Genevieve Gorder

TLC fans recognize Genevieve Gorder as the barefoot, soulful designer on Trading Spaces, but the interior makeover maven has found a new home on HGTV with her own show, Dear Genevieve.

The series, which kicks off with a preview New Year's Day at 1 pm/ET before moving to its regular time slot on Mondays at 8:30 pm/ET, welcomes homeowners to submit emails, seeking Gorder's expert advice. Lucky online users get an in-person response by Gorder's design team. "We got about 100,000 emails in five days and crashed the server," she said.

According to the Trading Spaces alum, many of the issues homeowners face are very common and often involve emotional reasons — be it a moving for a new job, new parents being overrun by children or inheriting a home from relatives.

Of all the dilemmas she has come across, Gorder finds the biggest challenges to be that the homeowners can't let go. "They almost sabotage themselves before making any decision because they're so fearful of making the wrong one with all their so-called design rules of what you can and can't do," says Gorder. "My job is to push them out of their little design box."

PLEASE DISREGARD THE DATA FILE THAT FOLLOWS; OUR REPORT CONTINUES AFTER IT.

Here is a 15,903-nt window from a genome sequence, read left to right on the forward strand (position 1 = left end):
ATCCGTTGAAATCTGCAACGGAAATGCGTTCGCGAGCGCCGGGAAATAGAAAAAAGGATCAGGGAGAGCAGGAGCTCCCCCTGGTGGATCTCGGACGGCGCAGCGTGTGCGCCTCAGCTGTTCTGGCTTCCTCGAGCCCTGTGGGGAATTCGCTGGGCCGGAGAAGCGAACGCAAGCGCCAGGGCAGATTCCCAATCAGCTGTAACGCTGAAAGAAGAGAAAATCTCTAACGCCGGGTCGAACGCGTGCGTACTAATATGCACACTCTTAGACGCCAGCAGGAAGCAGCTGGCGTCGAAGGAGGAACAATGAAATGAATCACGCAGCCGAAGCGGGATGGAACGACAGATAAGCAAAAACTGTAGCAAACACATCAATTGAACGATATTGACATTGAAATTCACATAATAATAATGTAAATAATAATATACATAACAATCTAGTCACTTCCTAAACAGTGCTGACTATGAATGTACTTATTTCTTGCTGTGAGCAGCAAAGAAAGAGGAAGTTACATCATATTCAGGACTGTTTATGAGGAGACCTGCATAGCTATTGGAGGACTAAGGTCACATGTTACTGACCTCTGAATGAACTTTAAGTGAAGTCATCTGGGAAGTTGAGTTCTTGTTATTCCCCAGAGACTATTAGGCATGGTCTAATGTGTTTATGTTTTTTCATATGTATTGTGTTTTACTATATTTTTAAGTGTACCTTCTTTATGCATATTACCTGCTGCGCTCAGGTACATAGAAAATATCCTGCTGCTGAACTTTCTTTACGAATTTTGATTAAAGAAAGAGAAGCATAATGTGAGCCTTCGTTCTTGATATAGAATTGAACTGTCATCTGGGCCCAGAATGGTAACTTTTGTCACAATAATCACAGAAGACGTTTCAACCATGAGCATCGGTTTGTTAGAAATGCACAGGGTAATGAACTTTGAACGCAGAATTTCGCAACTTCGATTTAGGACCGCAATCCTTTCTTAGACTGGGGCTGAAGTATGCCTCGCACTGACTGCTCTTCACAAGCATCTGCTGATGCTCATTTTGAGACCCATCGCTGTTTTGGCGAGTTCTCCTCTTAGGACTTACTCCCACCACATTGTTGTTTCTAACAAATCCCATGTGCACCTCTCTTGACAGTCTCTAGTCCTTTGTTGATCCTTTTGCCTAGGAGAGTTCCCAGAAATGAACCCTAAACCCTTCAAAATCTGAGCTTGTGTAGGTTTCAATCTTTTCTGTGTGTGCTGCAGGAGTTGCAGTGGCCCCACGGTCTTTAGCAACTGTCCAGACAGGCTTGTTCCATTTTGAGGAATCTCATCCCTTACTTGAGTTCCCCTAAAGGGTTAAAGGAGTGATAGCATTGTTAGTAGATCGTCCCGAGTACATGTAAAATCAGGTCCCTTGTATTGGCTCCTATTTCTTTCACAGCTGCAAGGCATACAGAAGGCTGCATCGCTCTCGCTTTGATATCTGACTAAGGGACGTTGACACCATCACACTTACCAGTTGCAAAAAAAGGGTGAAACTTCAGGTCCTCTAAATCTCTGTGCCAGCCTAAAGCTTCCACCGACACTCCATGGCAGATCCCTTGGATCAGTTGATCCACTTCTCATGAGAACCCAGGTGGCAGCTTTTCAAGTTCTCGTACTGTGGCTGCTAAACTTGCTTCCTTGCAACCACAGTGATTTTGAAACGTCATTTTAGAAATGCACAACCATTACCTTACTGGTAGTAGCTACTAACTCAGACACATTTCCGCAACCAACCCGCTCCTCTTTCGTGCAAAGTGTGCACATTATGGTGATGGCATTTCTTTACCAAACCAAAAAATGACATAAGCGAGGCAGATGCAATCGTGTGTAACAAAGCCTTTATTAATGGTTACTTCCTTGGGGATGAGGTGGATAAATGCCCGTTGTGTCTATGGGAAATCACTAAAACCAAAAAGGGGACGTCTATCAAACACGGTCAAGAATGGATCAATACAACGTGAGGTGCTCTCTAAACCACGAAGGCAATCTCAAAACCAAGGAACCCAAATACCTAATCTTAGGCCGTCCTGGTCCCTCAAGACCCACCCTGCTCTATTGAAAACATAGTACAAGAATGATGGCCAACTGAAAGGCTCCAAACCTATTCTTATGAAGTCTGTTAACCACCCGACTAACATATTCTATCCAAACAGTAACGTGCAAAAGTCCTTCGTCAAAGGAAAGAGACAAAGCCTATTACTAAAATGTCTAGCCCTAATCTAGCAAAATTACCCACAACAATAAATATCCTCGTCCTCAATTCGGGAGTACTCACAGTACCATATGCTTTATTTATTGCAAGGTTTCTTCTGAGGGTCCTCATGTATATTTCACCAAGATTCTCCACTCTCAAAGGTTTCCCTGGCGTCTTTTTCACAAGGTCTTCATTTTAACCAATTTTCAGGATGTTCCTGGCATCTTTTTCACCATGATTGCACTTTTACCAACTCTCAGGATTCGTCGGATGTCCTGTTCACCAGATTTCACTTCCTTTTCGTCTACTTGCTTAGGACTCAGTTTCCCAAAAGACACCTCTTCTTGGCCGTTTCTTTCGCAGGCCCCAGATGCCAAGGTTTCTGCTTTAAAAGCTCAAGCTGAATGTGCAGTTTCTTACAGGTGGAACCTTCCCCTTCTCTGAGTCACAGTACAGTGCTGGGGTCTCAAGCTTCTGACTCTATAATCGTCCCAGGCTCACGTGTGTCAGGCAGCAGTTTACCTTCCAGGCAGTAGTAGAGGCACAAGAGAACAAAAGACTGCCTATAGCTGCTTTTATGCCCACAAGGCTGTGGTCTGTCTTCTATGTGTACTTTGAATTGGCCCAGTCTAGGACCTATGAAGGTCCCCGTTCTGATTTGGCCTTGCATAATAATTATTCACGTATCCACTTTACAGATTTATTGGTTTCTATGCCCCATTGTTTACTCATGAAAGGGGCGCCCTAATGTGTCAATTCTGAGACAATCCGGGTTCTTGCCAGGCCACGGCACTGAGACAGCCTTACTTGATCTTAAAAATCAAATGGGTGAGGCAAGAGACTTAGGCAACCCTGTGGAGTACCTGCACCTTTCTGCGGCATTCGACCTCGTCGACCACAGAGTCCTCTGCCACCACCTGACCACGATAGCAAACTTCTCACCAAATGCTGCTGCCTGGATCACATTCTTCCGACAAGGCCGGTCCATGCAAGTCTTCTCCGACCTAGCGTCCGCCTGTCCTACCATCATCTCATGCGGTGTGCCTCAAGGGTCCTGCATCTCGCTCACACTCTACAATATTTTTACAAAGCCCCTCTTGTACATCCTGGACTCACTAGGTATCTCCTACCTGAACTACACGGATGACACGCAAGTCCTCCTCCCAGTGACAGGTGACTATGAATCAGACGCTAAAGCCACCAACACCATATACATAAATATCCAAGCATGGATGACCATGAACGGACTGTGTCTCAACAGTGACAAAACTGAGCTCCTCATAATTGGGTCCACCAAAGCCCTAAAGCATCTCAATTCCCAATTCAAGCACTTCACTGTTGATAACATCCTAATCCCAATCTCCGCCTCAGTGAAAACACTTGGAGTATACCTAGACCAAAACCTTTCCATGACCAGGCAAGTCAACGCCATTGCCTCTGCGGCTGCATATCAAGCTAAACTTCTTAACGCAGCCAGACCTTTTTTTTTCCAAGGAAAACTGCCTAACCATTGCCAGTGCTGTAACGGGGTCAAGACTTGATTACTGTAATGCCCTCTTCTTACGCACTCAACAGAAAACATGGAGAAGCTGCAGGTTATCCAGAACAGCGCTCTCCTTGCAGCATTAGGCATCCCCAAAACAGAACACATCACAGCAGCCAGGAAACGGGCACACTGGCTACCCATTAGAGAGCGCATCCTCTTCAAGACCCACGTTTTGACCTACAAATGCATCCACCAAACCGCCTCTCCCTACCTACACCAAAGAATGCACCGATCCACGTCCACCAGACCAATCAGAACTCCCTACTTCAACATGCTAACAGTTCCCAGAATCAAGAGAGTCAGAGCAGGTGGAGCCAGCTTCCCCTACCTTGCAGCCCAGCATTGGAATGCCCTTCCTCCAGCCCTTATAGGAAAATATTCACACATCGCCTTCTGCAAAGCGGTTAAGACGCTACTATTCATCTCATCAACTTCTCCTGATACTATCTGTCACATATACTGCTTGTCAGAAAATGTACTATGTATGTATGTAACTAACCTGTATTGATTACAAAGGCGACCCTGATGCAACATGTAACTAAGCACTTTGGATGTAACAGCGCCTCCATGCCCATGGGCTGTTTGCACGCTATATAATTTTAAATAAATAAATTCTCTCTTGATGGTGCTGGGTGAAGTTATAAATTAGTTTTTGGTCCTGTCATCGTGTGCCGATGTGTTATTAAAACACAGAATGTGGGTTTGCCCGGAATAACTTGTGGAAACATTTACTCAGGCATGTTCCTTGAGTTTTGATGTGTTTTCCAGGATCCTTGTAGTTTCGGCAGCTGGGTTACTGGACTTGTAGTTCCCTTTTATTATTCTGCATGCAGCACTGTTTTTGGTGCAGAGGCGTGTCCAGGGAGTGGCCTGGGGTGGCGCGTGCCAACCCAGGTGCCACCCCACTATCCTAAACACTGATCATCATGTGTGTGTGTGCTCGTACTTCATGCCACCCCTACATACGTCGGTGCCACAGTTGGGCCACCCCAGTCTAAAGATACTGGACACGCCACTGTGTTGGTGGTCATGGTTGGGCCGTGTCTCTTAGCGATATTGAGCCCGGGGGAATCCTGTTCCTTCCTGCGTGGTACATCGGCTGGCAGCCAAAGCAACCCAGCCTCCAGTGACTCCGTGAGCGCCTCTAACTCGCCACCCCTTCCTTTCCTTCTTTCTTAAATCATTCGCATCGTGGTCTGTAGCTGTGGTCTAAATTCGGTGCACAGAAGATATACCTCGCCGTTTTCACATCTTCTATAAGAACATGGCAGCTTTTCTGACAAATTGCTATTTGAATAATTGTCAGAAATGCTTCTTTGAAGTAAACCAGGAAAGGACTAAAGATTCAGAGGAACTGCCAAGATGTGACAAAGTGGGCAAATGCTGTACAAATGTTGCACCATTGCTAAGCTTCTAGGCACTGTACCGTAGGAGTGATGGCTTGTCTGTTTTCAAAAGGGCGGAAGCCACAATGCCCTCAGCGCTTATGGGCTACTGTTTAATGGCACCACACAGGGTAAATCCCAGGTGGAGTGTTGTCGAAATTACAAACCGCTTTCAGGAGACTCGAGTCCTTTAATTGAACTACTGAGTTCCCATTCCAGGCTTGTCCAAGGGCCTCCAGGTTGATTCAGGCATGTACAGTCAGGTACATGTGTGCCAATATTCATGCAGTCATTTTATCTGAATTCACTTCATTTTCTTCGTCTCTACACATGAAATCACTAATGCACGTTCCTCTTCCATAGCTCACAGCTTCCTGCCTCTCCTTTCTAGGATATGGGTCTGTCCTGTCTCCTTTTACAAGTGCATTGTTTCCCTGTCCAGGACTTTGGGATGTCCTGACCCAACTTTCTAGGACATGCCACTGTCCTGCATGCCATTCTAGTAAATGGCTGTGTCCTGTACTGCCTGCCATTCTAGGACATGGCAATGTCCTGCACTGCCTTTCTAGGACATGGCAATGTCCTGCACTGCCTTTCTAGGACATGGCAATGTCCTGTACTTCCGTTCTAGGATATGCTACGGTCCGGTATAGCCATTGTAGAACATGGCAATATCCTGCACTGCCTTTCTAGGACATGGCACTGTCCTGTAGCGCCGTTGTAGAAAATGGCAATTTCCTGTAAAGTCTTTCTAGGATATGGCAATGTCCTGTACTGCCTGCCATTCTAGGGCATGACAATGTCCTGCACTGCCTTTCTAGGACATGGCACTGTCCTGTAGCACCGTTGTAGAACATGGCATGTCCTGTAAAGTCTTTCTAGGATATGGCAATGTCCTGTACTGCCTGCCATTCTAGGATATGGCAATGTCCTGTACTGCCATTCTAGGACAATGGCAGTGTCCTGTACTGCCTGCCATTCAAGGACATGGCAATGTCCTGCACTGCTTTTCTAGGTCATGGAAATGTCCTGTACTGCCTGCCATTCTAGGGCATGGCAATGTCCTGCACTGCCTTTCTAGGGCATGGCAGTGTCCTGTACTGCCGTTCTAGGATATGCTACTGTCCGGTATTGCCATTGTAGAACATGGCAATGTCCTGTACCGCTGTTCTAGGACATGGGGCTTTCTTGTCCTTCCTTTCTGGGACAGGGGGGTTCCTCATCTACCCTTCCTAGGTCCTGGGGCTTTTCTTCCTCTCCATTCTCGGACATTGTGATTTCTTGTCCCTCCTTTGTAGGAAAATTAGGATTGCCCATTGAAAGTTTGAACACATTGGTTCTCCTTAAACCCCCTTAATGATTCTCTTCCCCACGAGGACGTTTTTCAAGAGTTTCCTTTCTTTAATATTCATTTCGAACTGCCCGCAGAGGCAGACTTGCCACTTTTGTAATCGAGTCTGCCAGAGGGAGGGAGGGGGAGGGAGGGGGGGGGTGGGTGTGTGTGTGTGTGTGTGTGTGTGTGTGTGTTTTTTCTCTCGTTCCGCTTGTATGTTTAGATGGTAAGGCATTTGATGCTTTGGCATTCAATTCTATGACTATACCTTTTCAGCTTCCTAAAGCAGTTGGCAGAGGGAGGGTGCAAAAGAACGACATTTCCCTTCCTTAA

"The first show centers around an amazing woman in her thirties who lost both her parents and took on the duty of living in the family house and keeping it up," says Gorder. "She was paralyzed by the past and didn't want to touch anything because she felt like she'd be getting rid of her memories. I kept telling her she doesn't have to keep the room frozen to remember her parents. It was ultimately very cathartic for her, and by the end we were all bawling."

Since casting was done early in the year, the economy has played into things. "Some of the budgets of our homeowners who were cast at the beginning of the year were cut drastically because people lost their jobs or feared losing them. We showed a lot of how to work with what you have on the show," says Gorder. She says doing projects yourself, when possible, and a little at a time is what works best on a budget. "It's about deconstructing the big idea and doing it over the course of a longer period. Who knows, you may stop sooner than you originally envisioned and say this is fabulous; it doesn't need any more work!"